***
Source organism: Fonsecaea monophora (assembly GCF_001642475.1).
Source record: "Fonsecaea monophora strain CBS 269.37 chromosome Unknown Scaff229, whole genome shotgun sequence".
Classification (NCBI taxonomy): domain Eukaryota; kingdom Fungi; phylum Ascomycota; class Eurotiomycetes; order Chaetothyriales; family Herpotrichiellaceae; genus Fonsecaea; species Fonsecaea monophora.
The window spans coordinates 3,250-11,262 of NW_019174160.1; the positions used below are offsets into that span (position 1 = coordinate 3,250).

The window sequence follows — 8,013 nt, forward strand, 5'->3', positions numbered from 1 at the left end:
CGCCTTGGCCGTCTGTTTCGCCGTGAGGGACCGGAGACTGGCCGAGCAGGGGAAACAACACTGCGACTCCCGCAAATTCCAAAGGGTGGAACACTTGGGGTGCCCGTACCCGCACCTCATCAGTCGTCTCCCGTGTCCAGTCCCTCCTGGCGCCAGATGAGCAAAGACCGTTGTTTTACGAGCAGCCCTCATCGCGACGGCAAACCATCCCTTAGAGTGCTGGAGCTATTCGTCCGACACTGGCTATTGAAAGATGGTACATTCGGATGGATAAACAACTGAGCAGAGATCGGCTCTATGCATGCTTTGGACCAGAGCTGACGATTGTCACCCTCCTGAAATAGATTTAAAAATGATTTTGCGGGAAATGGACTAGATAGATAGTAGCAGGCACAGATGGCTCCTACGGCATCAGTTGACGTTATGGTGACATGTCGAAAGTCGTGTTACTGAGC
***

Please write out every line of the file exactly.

Source organism: Fonsecaea monophora (assembly GCF_001642475.1).
Source record: "Fonsecaea monophora strain CBS 269.37 chromosome Unknown Scaff229, whole genome shotgun sequence".
Classification (NCBI taxonomy): domain Eukaryota; kingdom Fungi; phylum Ascomycota; class Eurotiomycetes; order Chaetothyriales; family Herpotrichiellaceae; genus Fonsecaea; species Fonsecaea monophora.
The window spans coordinates 3,250-11,262 of NW_019174160.1; the positions used below are offsets into that span (position 1 = coordinate 3,250).

The window sequence follows — 8,013 nt, forward strand, 5'->3', positions numbered from 1 at the left end:
CGCCTTGGCCGTCTGTTTCGCCGTGAGGGACCGGAGACTGGCCGAGCAGGGGAAACAACACTGCGACTCCCGCAAATTCCAAAGGGTGGAACACTTGGGGTGCCCGTACCCGCACCTCATCAGTCGTCTCCCGTGTCCAGTCCCTCCTGGCGCCAGATGAGCAAAGACCGTTGTTTTACGAGCAGCCCTCATCGCGACGGCAAACCATCCCTTAGAGTGCTGGAGCTATTCGTCCGACACTGGCTATTGAAAGATGGTACATTCGGATGGATAAACAACTGAGCAGAGATCGGCTCTATGCATGCTTTGGACCAGAGCTGACGATTGTCACCCTCCTGAAATAGATTTAAAAATGATTTTGCGGGAAATGGACTAGATAGATAGTAGCAGGCACAGATGGCTCCTACGGCATCAGTTGACGTTATGGTGACATGTCGAAAGTCGTGTTACTGAGC